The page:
Posted in Travel on Saturday 16th March 2013 at 10:22pm
I'm pretty sure I don't need to begin another post by ruminating on change, but suffice to say my travel patterns have dramatically altered recently. It's also pretty clear that over the next few months, surviving on a single income is going to be fairly testing. Travel, for me at least, isn't a luxury. The necessity of commuting is one aspect - the other is the need to escape, to see how the world works and how it all fits together. Geography and ethnography combined - and observed now by two pairs of eyes. But in straightened times a new approach is called for. So, we've taken to the buses in an attempt to rediscover - and in some senses reclaim - Somerset. My old home county has undergone a renewal of interest, and I'm looking again...
The journey was for starters, almost idyllic. The 670 bus wound through the villages and pastures of the levels, lazily charting the course of the River Brue. With the great shoulder of the Mendip Hills flung out to our left, and the distant Blackdowns hazy in a rainy middle-distance, the occasional glimpses of Glastonbury Tor were oddly exciting. Hills, indeed any high ground is scarce enough here to be interesting and mythologised. There were sheep everywhere - something I'd taken for granted for a long time, but I didn't easily tire of having their presence excitedly pointed out. As we edged into Wells, via the former railway lands around Tucker Street, I began to recognise things from a very long-ago trip. I can't even remember how or when - but it's perhaps decades.
We made our way up the High Street, stopping here or there to enjoy the views which suddenly occurred between tiny houses. The gulleys at the sides of the street ran with clean water rising in the springs which give the city it's name. A unique, strangely enlivening feature. I urged progress - not because of any time pressure, but because I wanted to reveal the secrets I knew lay at the top of the town. Firstly, the Bishop's Palace - a fortified zone, with moat and battlements, and a sward of grass which leads into the strange little patch of land dedicated to St.Andrew and called - strangely - Scotland. Swans glided, the first we'd seen - indeed the first ever for some of us. Again I urged a move onwards - and finally we took the sharp left corner under Penniless Porch and the Cathedral was revealed in all its glorious stone beauty.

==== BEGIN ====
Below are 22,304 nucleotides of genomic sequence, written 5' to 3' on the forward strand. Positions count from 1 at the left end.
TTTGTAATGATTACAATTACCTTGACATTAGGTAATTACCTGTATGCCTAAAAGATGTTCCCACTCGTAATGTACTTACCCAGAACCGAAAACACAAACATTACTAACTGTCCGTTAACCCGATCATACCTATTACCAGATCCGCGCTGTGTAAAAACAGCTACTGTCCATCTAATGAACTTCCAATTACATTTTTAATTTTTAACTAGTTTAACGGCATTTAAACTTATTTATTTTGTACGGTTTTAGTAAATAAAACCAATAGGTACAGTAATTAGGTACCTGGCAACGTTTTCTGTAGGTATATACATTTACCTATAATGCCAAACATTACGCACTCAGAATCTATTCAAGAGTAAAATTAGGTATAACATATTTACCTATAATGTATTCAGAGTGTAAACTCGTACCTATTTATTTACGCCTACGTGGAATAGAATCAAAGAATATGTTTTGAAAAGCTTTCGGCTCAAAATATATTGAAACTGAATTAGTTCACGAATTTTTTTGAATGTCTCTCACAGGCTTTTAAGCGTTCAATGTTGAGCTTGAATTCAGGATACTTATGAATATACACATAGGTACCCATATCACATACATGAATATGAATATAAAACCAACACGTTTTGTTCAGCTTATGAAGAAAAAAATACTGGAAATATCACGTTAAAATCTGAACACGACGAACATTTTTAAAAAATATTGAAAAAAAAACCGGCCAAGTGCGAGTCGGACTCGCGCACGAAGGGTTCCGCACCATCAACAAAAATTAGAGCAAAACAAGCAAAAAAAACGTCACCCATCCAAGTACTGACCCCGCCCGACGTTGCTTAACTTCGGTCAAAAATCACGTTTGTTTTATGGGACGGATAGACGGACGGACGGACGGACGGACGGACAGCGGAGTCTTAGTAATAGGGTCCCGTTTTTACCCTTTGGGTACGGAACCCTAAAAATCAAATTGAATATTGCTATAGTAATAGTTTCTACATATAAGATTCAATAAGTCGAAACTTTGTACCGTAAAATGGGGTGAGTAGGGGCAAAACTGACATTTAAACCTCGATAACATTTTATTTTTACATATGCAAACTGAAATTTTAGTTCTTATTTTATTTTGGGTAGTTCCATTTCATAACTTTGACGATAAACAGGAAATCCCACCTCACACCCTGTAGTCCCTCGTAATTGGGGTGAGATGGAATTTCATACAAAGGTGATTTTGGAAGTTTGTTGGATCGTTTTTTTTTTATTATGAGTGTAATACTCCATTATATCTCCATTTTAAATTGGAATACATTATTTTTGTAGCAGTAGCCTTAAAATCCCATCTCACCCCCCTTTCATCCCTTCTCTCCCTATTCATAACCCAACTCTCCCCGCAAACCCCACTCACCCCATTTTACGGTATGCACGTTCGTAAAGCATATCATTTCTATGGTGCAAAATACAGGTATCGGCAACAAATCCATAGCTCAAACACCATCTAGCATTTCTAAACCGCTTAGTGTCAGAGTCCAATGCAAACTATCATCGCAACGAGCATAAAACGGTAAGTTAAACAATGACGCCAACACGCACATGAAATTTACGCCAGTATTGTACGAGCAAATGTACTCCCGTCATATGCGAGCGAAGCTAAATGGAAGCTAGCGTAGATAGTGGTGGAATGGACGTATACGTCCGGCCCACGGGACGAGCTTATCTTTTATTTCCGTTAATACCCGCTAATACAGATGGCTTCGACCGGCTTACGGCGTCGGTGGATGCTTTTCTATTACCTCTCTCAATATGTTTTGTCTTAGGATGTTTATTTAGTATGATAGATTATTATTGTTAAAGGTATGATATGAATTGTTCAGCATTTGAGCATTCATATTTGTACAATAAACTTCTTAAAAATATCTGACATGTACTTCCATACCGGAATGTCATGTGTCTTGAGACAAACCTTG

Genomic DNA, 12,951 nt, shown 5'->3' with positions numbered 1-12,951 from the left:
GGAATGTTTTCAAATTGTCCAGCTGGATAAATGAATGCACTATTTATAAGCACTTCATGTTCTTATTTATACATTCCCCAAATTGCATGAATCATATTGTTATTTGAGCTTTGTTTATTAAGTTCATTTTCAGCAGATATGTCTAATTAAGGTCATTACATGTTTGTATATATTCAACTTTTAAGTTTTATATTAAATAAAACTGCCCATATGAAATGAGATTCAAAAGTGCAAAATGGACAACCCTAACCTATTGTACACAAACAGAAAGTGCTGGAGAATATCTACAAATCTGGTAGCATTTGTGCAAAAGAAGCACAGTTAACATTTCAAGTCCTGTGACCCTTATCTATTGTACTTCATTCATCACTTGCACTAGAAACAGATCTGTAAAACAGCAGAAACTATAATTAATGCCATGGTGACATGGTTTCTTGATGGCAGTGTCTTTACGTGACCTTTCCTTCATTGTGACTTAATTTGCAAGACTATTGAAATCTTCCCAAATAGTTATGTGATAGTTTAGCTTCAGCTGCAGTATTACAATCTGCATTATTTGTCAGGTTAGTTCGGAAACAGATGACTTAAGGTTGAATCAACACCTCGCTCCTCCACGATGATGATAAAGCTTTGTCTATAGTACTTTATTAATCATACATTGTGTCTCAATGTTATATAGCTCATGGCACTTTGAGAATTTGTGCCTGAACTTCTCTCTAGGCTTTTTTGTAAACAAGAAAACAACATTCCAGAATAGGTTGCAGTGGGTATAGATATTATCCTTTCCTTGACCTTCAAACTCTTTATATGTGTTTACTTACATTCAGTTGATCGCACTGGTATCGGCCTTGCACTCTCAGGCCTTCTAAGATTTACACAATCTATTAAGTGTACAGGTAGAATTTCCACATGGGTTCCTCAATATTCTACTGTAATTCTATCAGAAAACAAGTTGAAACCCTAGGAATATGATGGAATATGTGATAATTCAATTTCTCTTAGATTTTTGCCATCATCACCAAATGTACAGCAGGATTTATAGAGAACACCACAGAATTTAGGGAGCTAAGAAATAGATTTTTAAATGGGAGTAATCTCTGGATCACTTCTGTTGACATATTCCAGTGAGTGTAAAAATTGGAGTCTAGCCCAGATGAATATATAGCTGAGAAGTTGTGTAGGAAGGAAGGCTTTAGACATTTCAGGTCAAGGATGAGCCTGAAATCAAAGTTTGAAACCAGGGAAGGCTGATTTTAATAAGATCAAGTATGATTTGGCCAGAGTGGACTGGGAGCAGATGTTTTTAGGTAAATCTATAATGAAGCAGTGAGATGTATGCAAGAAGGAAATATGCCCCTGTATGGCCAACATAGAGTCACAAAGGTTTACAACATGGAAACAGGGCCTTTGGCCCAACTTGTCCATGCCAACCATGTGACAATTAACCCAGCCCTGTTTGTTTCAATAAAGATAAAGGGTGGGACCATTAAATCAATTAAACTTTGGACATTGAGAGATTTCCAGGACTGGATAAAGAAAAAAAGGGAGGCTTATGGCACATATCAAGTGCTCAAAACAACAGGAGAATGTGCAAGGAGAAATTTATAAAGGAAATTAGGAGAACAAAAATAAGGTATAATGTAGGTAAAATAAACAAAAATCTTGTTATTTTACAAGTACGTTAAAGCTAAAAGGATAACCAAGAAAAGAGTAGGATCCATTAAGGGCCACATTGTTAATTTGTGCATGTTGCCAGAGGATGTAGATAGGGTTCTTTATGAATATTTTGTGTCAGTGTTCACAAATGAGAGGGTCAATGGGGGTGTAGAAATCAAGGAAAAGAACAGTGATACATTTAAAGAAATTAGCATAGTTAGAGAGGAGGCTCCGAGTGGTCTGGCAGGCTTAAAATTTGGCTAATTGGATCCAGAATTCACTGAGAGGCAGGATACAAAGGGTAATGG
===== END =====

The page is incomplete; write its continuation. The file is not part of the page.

As a layman and an atheist, my appreciation of ecclesiastical architecture is perhaps surprising in some ways, but as temples to human endeavour and the power of moving ideas, these buildings are second to none. Their beauty and scale, taken in terms of their great age, is phenomenal - and perhaps no less than Wells. It's east front a riot of statuary, with disciples supporting their chosen one, and Kings of the realm holding them aloft. We made our way inside, moved immeasurably, and spent a happy few hours touring the building. The worn steps to the impressive Chapterhouse were a high point - history brought truly to life.
The day had cleared into a bright evening as we left. The slick wet cobbles of the marketplace gleamed back at us as we made our way downhill to the bus station via a fine little coffee place we made a note to revisit. Seeing the UK through the lens of a new migrant is strange, moving, often amusing but as oddly surprising as seeing some of these things were for me many years ago. I think I'm going to enjoy re-exploring my country.
I've had a home on the web for more years than I care to remember, and a few kind souls persuade me it's worth persisting with keeping it updated. This current incarnation of the site is centred around the blog posts which began back in 1999 as 'the daylog' and continued through my travels and tribulations during the following years.
I don't get out and about nearly as much these days, but I do try to record significant events and trips for posterity. You may also have arrived here by following the trail to my former music blog Songs Heard On Fast Trains. That content is preserved here too.